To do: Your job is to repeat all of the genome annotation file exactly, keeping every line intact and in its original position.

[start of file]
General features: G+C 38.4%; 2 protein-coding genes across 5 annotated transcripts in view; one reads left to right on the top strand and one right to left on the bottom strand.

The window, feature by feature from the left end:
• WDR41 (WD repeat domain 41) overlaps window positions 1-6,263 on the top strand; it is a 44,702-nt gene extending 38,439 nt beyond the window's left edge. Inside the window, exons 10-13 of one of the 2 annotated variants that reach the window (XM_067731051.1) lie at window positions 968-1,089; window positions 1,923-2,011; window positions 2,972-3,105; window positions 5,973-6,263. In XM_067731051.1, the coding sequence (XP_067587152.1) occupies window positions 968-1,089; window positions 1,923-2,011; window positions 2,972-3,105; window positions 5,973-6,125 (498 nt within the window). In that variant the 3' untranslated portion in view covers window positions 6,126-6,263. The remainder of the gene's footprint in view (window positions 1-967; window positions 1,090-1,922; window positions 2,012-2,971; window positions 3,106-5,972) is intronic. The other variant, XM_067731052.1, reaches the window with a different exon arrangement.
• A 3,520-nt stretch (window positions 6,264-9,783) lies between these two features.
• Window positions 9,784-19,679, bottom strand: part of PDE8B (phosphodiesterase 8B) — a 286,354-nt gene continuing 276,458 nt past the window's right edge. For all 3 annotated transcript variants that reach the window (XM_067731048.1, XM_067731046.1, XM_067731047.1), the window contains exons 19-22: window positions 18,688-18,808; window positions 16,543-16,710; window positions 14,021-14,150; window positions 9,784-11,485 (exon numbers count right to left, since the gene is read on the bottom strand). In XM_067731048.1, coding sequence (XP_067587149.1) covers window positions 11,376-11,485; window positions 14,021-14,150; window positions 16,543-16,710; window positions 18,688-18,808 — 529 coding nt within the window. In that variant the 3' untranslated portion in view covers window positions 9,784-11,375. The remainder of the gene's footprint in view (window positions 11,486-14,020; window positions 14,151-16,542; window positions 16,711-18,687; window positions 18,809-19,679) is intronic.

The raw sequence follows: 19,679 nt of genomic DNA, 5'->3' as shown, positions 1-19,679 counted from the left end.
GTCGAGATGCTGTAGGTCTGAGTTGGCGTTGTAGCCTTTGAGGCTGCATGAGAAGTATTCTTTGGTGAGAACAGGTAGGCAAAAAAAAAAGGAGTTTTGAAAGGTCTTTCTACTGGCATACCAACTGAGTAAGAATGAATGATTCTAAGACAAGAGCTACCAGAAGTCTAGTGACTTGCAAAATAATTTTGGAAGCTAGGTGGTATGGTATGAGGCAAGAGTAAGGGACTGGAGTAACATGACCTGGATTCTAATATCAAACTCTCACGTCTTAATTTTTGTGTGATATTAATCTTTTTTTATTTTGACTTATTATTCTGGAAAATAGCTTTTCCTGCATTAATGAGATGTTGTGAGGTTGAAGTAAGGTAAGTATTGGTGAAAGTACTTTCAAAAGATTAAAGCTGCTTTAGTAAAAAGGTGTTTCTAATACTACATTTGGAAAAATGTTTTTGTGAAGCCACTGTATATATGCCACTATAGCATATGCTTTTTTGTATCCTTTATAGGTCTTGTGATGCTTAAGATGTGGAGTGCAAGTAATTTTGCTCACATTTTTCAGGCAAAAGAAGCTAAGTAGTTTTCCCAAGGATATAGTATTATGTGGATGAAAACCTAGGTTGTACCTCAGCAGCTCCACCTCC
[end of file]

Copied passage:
General features: G+C 38.4%; 2 protein-coding genes across 5 annotated transcripts in view; one reads left to right on the top strand and one right to left on the bottom strand.

The window, feature by feature from the left end:
• WDR41 (WD repeat domain 41) overlaps window positions 1-6,263 on the top strand; it is a 44,702-nt gene extending 38,439 nt beyond the window's left edge. Inside the window, exons 10-13 of one of the 2 annotated variants that reach the window (XM_067731051.1) lie at window positions 968-1,089; window positions 1,923-2,011; window positions 2,972-3,105; window positions 5,973-6,263. In XM_067731051.1, the coding sequence (XP_067587152.1) occupies window positions 968-1,089; window positions 1,923-2,011; window positions 2,972-3,105; window positions 5,973-6,125 (498 nt within the window). In that variant the 3' untranslated portion in view covers window positions 6,126-6,263. The remainder of the gene's footprint in view (window positions 1-967; window positions 1,090-1,922; window positions 2,012-2,971; window positions 3,106-5,972) is intronic. The other variant, XM_067731052.1, reaches the window with a different exon arrangement.
• A 3,520-nt stretch (window positions 6,264-9,783) lies between these two features.
• Window positions 9,784-19,679, bottom strand: part of PDE8B (phosphodiesterase 8B) — a 286,354-nt gene continuing 276,458 nt past the window's right edge. For all 3 annotated transcript variants that reach the window (XM_067731048.1, XM_067731046.1, XM_067731047.1), the window contains exons 19-22: window positions 18,688-18,808; window positions 16,543-16,710; window positions 14,021-14,150; window positions 9,784-11,485 (exon numbers count right to left, since the gene is read on the bottom strand). In XM_067731048.1, coding sequence (XP_067587149.1) covers window positions 11,376-11,485; window positions 14,021-14,150; window positions 16,543-16,710; window positions 18,688-18,808 — 529 coding nt within the window. In that variant the 3' untranslated portion in view covers window positions 9,784-11,375. The remainder of the gene's footprint in view (window positions 11,486-14,020; window positions 14,151-16,542; window positions 16,711-18,687; window positions 18,809-19,679) is intronic.

The raw sequence follows: 19,679 nt of genomic DNA, 5'->3' as shown, positions 1-19,679 counted from the left end.
GTCGAGATGCTGTAGGTCTGAGTTGGCGTTGTAGCCTTTGAGGCTGCATGAGAAGTATTCTTTGGTGAGAACAGGTAGGCAAAAAAAAAAGGAGTTTTGAAAGGTCTTTCTACTGGCATACCAACTGAGTAAGAATGAATGATTCTAAGACAAGAGCTACCAGAAGTCTAGTGACTTGCAAAATAATTTTGGAAGCTAGGTGGTATGGTATGAGGCAAGAGTAAGGGACTGGAGTAACATGACCTGGATTCTAATATCAAACTCTCACGTCTTAATTTTTGTGTGATATTAATCTTTTTTTATTTTGACTTATTATTCTGGAAAATAGCTTTTCCTGCATTAATGAGATGTTGTGAGGTTGAAGTAAGGTAAGTATTGGTGAAAGTACTTTCAAAAGATTAAAGCTGCTTTAGTAAAAAGGTGTTTCTAATACTACATTTGGAAAAATGTTTTTGTGAAGCCACTGTATATATGCCACTATAGCATATGCTTTTTTGTATCCTTTATAGGTCTTGTGATGCTTAAGATGTGGAGTGCAAGTAATTTTGCTCACATTTTTCAGGCAAAAGAAGCTAAGTAGTTTTCCCAAGGATATAGTATTATGTGGATGAAAACCTAGGTTGTACCTCAGCAGCTCCACCTCC